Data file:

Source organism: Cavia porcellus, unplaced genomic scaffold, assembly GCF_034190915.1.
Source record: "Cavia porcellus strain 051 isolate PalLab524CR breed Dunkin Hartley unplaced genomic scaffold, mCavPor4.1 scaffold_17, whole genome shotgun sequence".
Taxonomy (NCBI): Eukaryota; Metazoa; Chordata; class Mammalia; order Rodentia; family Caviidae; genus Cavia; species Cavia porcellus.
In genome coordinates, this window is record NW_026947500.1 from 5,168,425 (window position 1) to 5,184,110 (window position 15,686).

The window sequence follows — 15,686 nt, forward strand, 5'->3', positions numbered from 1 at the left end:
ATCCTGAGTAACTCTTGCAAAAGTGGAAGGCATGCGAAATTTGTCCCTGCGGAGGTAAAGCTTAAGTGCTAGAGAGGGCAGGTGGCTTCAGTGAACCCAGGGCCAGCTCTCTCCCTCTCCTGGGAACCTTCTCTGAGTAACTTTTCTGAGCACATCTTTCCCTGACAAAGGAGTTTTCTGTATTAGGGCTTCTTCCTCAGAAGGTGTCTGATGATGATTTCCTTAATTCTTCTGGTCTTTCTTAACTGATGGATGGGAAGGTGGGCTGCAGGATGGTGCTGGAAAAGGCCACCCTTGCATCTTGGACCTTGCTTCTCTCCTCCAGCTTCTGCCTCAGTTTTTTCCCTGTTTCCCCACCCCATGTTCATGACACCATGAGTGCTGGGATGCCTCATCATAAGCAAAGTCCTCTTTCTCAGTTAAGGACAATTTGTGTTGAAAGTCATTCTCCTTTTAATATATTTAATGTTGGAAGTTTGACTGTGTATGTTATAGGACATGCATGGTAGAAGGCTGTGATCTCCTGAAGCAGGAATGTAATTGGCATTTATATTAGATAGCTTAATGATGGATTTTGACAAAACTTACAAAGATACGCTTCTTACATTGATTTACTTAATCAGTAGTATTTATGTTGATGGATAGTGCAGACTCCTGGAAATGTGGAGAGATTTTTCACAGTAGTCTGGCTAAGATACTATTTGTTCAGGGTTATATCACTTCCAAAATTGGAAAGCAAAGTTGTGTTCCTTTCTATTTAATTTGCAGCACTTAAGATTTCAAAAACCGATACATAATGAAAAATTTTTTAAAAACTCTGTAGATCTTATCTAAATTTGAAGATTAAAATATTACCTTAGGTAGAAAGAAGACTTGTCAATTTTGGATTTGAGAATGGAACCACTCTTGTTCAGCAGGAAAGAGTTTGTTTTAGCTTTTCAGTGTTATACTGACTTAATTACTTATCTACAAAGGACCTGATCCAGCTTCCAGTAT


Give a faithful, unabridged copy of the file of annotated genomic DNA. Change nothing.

Source organism: Cavia porcellus, unplaced genomic scaffold, assembly GCF_034190915.1.
Source record: "Cavia porcellus strain 051 isolate PalLab524CR breed Dunkin Hartley unplaced genomic scaffold, mCavPor4.1 scaffold_17, whole genome shotgun sequence".
Taxonomy (NCBI): Eukaryota; Metazoa; Chordata; class Mammalia; order Rodentia; family Caviidae; genus Cavia; species Cavia porcellus.
In genome coordinates, this window is record NW_026947500.1 from 5,168,425 (window position 1) to 5,184,110 (window position 15,686).

The window sequence follows — 15,686 nt, forward strand, 5'->3', positions numbered from 1 at the left end:
ATCCTGAGTAACTCTTGCAAAAGTGGAAGGCATGCGAAATTTGTCCCTGCGGAGGTAAAGCTTAAGTGCTAGAGAGGGCAGGTGGCTTCAGTGAACCCAGGGCCAGCTCTCTCCCTCTCCTGGGAACCTTCTCTGAGTAACTTTTCTGAGCACATCTTTCCCTGACAAAGGAGTTTTCTGTATTAGGGCTTCTTCCTCAGAAGGTGTCTGATGATGATTTCCTTAATTCTTCTGGTCTTTCTTAACTGATGGATGGGAAGGTGGGCTGCAGGATGGTGCTGGAAAAGGCCACCCTTGCATCTTGGACCTTGCTTCTCTCCTCCAGCTTCTGCCTCAGTTTTTTCCCTGTTTCCCCACCCCATGTTCATGACACCATGAGTGCTGGGATGCCTCATCATAAGCAAAGTCCTCTTTCTCAGTTAAGGACAATTTGTGTTGAAAGTCATTCTCCTTTTAATATATTTAATGTTGGAAGTTTGACTGTGTATGTTATAGGACATGCATGGTAGAAGGCTGTGATCTCCTGAAGCAGGAATGTAATTGGCATTTATATTAGATAGCTTAATGATGGATTTTGACAAAACTTACAAAGATACGCTTCTTACATTGATTTACTTAATCAGTAGTATTTATGTTGATGGATAGTGCAGACTCCTGGAAATGTGGAGAGATTTTTCACAGTAGTCTGGCTAAGATACTATTTGTTCAGGGTTATATCACTTCCAAAATTGGAAAGCAAAGTTGTGTTCCTTTCTATTTAATTTGCAGCACTTAAGATTTCAAAAACCGATACATAATGAAAAATTTTTTAAAAACTCTGTAGATCTTATCTAAATTTGAAGATTAAAATATTACCTTAGGTAGAAAGAAGACTTGTCAATTTTGGATTTGAGAATGGAACCACTCTTGTTCAGCAGGAAAGAGTTTGTTTTAGCTTTTCAGTGTTATACTGACTTAATTACTTATCTACAAAGGACCTGATCCAGCTTCCAGTAT